Americans consumeThe problem? Fruit juice doesn’t offer the same dose of fiber as real fruit and also packs in loads of sugar.Photo by Justin Singh
To Juice, or Not to Juice? — The Need-to-KnowThat cranberry juice mixed with vodka last night doesn’t actually qualify as a serving of fruit (bummer, we know). And how’s this for a sobering reminder: Just one cup of juice (apple, for example) usually has more than 100 calories. Keeping the calorie count in mind is key, too— some nutritionists suggest thinking about juice as a calorie-free addition to a meal could contribute to weight gain, too. One study even revealed kids (even as old as 19) get 10 to 15 percent of their daily calories from juice and other sweetened drinks— and we’ve noticed old habits die hard (who doesn’t still love a little juice or soda with their liquor?)Increasing caloric contribution from sugar-sweetened beverages and 100% fruit juices among US children and adolescents, 1988-2004. Wang, Y.C., Bleich, S.N., Gortmaker, S.L. Columbia Mailman School of Public Health, Department of Health Policy and Management, New York, NY. Pediatrics, 2008 Jun;121(6):e1604-14..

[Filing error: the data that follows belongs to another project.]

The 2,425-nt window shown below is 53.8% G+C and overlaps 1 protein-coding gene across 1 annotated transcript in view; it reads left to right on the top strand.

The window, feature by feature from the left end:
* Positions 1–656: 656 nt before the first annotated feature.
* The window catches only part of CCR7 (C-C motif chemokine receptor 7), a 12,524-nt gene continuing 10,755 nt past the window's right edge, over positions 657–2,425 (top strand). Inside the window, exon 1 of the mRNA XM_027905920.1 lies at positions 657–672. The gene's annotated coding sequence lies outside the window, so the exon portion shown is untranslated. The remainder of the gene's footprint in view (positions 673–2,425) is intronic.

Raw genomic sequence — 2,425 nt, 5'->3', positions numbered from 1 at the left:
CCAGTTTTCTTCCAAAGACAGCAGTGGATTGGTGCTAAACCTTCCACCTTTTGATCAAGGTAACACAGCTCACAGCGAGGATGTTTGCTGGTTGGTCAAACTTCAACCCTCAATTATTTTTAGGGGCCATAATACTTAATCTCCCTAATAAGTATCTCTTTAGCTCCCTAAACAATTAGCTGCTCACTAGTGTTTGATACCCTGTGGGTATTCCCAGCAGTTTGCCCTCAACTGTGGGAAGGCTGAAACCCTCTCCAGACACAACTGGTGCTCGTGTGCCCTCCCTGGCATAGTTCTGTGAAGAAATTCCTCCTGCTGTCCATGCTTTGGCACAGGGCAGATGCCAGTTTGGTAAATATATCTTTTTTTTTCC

Our biggest beef with juice (who thought we’d ever use those two words in the same sentence?) is all about sugar content. Fruit naturally has a good deal of sugar, but getting it in juice form makes it all too easy to overdo it— whether real fruit juice or “juice drink.” And even 100 percent fruit juice can’t offer the fiber of whole fruit, which is what makes real fruit so filling and helps keep the digestive tract flowing.